This photograph of the Aurora Band (also referred to as the Pioneer Band) was taken some time after the original religious communal society of Aurora had been dissolved in 1877. The band was most likely waiting for a train—which stopped opposite the Pioneer Hotel (in background of photo)—to entertain people …
Aurora Band Greets Southern Pacific Farm Train
In 1909 and 1910, railroad companies sent farming demonstration trains on tour throughout Oregon to promote improved agricultural practices, in an effort to ensure and improve reliable freightÂ business between farmlands and marketplaces. Crowds greeted the trains at depots and looked at a variety of exhibits in the cars, including a poultry exhibit stocked with nesting fowls. Professors and scientists traveled with the trains, giving agricultural lessons at each stop. Railroad employees also worked with farm bureaus and other organizations to conduct soil surveys, establish production standards, and develop irrigation districts.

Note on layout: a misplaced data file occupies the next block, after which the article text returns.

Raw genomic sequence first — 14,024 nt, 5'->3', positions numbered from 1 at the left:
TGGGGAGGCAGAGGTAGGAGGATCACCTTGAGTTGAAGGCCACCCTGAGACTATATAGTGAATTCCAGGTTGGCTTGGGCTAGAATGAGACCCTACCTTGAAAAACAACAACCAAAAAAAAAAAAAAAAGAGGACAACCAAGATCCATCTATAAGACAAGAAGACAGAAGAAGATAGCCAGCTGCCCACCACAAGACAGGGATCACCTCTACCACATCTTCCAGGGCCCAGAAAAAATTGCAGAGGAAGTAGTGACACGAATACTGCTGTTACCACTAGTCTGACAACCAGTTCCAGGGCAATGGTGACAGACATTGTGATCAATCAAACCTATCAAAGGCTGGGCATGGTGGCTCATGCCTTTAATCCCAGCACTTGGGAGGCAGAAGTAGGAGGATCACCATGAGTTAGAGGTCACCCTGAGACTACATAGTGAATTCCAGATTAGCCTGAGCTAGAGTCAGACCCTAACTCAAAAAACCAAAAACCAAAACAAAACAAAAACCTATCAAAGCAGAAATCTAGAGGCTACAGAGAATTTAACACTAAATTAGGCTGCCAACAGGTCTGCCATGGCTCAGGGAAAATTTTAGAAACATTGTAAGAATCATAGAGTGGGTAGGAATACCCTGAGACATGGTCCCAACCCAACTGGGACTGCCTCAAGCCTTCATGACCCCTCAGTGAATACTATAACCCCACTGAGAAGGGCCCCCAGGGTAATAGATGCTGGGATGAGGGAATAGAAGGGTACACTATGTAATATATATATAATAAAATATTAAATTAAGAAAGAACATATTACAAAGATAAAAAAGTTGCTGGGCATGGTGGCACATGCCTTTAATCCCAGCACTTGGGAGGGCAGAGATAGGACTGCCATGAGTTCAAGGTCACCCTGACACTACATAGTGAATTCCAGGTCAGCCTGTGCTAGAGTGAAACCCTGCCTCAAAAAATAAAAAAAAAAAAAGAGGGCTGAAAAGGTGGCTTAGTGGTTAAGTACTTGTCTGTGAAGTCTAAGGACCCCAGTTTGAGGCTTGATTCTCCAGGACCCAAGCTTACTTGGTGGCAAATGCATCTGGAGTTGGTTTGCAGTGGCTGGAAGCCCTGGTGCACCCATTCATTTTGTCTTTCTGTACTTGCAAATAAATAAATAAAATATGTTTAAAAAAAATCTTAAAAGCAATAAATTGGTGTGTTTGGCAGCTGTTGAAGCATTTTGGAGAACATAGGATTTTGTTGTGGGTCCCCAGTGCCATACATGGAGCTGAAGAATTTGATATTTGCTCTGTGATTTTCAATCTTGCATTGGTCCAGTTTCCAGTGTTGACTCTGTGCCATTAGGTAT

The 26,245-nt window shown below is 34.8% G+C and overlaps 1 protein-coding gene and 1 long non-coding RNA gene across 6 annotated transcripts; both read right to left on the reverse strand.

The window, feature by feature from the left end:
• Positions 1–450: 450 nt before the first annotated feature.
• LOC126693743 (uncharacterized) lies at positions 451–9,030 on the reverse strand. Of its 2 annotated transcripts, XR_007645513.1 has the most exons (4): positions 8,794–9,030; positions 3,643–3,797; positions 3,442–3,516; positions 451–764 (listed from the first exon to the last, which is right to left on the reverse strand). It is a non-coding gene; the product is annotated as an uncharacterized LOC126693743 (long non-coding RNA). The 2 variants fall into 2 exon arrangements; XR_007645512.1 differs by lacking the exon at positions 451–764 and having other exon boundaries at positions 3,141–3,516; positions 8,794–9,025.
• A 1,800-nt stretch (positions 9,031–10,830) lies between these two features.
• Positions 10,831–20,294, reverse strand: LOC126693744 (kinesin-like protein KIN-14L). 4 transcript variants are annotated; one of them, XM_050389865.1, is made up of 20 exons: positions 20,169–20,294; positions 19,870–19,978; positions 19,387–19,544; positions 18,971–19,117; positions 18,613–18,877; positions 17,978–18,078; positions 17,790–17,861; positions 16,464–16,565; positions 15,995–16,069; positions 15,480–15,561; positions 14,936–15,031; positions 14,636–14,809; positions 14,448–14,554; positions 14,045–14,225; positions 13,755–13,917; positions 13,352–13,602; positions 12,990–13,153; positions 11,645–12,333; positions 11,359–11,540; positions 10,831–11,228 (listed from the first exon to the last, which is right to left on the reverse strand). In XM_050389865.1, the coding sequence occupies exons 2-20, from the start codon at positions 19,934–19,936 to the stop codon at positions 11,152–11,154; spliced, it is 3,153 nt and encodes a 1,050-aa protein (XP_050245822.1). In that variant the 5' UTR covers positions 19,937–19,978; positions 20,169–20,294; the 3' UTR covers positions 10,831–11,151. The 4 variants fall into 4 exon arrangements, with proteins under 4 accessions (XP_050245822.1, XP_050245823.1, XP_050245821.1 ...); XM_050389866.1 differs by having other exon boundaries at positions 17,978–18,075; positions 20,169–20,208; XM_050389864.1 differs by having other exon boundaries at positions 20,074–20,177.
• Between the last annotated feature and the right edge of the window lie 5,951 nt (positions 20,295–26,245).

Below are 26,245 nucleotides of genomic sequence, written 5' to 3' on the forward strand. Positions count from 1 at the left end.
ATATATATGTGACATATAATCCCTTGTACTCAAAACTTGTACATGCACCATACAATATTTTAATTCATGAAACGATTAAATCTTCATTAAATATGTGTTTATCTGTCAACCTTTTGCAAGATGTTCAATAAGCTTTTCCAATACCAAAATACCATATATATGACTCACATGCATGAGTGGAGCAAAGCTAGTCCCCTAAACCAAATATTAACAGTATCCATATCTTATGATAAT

In March 1909, James Withycombe, then a professor at Oregon Agricultural College—now Oregon State University—traveled with other professors on a Southern Pacific Railroad tour between Ashland and Drain, making thirteen stops in three days. Withycombe, who was Oregon’s governor from 1915 until his death in 1919, was an advocate for scientific farming.
Religious leader William Keil founded Aurora in 1856. Keil and 252 followers of his separatist Christian religion owned up to 15,000 acres communally. They farmed, established a town, and built furniture and crafts before disbanding in 1883.
Snyder, Eugene Edmund. Aurora, Their Last Utopia: Oregon’s Christian Commune, 1856-1883. Portland, Oreg., 1993.
Written by Kathy Tucker, © Oregon Historical Society, 2002.
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This entry was last updated on March 17, 2018